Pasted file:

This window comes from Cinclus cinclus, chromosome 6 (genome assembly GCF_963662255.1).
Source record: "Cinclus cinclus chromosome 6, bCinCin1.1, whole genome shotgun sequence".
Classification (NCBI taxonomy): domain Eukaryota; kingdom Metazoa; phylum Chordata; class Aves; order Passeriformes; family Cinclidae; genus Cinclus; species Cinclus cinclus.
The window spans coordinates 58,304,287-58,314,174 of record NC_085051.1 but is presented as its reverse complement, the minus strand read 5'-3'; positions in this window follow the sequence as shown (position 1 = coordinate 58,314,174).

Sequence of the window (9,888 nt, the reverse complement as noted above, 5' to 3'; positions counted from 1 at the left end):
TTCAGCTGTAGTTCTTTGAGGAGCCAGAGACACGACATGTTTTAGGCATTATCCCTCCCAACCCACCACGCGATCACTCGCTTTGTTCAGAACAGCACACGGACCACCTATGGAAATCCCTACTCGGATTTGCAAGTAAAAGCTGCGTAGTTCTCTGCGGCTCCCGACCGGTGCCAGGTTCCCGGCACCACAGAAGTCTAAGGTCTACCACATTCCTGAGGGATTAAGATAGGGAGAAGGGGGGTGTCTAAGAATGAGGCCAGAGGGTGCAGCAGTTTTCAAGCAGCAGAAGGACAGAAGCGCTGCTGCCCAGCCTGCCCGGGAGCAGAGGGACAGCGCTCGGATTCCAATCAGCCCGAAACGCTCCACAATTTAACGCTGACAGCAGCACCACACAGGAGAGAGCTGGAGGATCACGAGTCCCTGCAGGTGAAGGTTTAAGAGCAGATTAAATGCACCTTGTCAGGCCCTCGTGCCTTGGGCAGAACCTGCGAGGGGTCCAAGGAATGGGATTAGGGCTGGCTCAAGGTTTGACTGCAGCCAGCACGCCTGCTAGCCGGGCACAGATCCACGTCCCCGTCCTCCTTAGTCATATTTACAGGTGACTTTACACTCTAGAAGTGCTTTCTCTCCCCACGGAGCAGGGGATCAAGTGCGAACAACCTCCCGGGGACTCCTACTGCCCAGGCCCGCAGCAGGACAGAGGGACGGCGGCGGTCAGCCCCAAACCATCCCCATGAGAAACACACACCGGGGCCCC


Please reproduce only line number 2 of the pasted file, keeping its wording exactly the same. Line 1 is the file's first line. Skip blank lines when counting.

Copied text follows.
Source record: "Cinclus cinclus chromosome 6, bCinCin1.1, whole genome shotgun sequence".